“Defensively our job is to stop them as many times as we can and I thought we did that for the most part except right here at the end of the game,” linebacker and defensive co-captain Alec Ogletree said. “We didn’t drop the field like we should have and it’s just something that we got to get fixed.”

18 VS. 34.3: That is the number of points the Giants scored compared to how many the Saints were giving up per game entering Sunday. Big Blue looked as if it were going to capitalize on the seemingly favorable matchup, scoring a touchdown on the opening drive for the second week in a row. However, the Giants didn’t get back on the scoreboard until a field goal with 2:02 remaining in the first half, and didn’t find the end zone again until 3:44 left in the game.

“This is a team that scores 40 points a game and we were holding them,” said wide receiver Odell Beckham Jr., who had seven catches for 60 yards. “They get down to the red zone a couple times and we hold them to three points, that’s incredible for this team. As an offense we have to capitalize on that. We have to be able to come out and score and put drives together like we did on the first drive. It was like that the first drive and that was it. We can’t have that on any day, especially when you are playing a team like the Saints with a high-powered offense.”

WHAT THE LOSS MEANS FOR THE GIANTS: A week after grabbing their first win of the season on the road, the Giants returned home only to fall to 1-3 on the season. They stay in the NFC South in Week 5, traveling to face the 2-1 Carolina Panthers, who will be rested coming off an early bye week. The Washington Redskins were also idle in Week 4 and sit atop the NFC East at 2-1 after the Philadelphia Eagles fell to .500 after an overtime loss in Tennessee. Dallas, meanwhile, improved to 2-2 on a game-winning field goal as time expired against Detroit.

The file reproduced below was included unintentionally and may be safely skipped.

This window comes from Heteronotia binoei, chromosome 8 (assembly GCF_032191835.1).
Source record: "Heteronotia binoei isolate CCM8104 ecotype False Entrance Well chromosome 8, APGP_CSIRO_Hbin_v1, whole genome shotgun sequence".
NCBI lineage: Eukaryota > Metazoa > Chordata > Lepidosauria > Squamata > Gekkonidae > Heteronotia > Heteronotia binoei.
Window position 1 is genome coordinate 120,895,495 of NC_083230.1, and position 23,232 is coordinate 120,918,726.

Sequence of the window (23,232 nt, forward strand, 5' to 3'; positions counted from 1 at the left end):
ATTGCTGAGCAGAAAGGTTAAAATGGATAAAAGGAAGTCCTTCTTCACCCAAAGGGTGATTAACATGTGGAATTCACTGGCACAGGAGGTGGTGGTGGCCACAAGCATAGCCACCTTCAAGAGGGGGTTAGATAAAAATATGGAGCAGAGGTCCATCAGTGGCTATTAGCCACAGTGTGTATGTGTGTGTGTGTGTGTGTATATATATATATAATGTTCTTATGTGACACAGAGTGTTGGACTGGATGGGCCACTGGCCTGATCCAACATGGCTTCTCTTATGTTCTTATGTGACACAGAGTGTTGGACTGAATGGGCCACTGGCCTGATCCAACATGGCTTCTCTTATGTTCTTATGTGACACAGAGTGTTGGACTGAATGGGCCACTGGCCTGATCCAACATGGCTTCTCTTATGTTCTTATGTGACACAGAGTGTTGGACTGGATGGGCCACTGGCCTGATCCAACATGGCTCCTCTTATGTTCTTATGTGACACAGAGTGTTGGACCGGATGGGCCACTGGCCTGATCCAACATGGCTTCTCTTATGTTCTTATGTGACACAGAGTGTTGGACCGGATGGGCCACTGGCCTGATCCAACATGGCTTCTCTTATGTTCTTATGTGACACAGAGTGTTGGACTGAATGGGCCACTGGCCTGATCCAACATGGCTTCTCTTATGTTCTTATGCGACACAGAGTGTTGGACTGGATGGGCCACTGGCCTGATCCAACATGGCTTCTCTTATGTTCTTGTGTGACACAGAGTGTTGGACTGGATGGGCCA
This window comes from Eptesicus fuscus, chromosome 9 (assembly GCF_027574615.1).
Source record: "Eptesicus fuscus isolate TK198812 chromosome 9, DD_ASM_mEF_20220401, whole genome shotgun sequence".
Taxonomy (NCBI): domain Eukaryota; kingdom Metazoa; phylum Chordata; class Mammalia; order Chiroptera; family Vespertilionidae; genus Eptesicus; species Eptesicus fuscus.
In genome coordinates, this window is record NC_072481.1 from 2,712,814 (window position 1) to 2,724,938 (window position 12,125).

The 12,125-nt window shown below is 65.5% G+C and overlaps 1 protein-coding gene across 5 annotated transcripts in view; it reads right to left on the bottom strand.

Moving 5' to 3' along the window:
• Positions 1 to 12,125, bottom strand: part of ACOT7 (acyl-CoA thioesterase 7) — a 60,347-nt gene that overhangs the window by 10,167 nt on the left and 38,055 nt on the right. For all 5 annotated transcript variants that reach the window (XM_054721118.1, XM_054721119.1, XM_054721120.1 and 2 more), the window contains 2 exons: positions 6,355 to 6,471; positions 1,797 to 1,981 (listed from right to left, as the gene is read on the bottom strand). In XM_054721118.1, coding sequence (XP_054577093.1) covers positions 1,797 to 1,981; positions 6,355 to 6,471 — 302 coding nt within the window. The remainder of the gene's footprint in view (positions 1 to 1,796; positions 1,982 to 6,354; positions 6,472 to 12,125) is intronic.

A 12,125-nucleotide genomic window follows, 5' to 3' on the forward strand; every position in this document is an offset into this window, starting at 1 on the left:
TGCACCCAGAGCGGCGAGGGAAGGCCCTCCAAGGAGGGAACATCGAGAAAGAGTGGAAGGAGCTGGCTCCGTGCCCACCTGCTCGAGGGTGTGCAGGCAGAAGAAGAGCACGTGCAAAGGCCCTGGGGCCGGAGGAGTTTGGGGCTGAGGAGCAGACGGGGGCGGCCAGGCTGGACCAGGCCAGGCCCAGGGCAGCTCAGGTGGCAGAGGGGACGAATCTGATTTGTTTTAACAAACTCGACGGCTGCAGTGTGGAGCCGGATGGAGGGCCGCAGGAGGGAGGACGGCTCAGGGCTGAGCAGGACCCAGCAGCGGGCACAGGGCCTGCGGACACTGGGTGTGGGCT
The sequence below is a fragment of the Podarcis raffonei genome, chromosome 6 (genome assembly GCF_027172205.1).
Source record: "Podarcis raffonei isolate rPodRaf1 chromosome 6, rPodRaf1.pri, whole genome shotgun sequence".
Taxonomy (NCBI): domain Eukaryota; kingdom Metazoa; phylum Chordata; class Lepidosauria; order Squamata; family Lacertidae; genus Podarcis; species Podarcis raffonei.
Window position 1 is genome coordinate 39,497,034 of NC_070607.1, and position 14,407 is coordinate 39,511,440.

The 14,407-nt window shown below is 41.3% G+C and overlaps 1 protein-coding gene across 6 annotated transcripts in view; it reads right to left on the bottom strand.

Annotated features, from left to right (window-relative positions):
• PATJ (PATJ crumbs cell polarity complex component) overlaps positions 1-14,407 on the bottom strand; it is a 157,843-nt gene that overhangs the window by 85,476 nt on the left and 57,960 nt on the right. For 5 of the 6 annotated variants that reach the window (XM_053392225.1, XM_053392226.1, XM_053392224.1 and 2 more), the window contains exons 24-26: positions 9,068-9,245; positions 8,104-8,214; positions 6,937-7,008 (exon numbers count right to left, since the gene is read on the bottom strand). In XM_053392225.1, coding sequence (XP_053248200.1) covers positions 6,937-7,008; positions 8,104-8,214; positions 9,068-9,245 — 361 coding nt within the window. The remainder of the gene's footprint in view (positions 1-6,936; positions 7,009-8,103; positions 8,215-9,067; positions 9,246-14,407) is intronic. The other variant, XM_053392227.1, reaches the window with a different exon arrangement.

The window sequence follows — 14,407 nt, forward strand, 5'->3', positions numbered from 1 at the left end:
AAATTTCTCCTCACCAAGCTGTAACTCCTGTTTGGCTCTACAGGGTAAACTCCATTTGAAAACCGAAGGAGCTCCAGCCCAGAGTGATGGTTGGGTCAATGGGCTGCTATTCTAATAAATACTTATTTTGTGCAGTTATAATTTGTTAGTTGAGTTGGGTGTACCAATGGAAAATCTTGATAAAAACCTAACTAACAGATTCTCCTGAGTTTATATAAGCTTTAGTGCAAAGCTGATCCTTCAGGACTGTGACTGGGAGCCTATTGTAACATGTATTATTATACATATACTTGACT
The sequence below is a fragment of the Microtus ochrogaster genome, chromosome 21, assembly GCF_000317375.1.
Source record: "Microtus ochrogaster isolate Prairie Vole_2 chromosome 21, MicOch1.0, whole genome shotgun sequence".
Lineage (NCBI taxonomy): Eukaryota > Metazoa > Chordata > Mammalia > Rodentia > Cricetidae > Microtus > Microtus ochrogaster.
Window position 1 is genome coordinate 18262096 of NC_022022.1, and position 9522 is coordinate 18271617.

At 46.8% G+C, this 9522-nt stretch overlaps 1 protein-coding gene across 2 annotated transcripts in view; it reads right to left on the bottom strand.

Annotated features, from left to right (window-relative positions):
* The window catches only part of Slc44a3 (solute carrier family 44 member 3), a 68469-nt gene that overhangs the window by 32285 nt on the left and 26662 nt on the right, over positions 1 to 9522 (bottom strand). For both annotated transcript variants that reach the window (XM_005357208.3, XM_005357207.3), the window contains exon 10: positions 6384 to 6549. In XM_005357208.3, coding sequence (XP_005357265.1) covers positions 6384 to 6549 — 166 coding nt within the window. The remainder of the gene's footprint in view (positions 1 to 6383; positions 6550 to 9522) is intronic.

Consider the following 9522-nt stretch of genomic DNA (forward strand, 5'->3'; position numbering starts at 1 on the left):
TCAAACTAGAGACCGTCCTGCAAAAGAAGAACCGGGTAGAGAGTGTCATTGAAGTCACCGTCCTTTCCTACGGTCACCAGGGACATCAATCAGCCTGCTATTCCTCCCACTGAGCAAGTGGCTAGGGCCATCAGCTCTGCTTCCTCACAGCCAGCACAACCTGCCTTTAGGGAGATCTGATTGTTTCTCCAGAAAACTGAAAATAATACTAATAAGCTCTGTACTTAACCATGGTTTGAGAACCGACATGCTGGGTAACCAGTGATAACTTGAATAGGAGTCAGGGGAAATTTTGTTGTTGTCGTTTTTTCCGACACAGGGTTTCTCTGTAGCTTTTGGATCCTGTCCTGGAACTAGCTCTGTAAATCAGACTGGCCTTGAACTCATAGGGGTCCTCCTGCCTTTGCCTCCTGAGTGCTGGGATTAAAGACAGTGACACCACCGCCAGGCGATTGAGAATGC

“You just keep working,” Shurmur said. “You just keep working and you play your way out of it and you coach your way out of it. Period. That’s what you do, and that’s the reality of it, and that’s what I trust our guys and our coaches will do.”

WHAT THE WIN MEANS FOR THE SAINTS: With only one remaining unbeaten team in the NFL, the 4-0 Los Angeles Rams, the Saints are the next best thing at 3-1. After losing a shootout to Tampa Bay in the season opener, New Orleans has won three games in a row and will look to make it four against Washington on “Monday Night Football” in Week 5.

“First off, I thought we played well today in a lot of areas,” Saints coach Sean Payton said. “We felt the battle at the line of scrimmage was going to be important — we felt we won that. We made the big play on special teams, I thought that was important — we stole a possession there. I was proud of how we played defensively — we had one drive, really, the starting drive and then toward the end of the game, but I thought we played one of our better complementary games — time of possession, turnovers, all those things kind of went in our favor, and when you do that, you are probably going to win more than you lose.”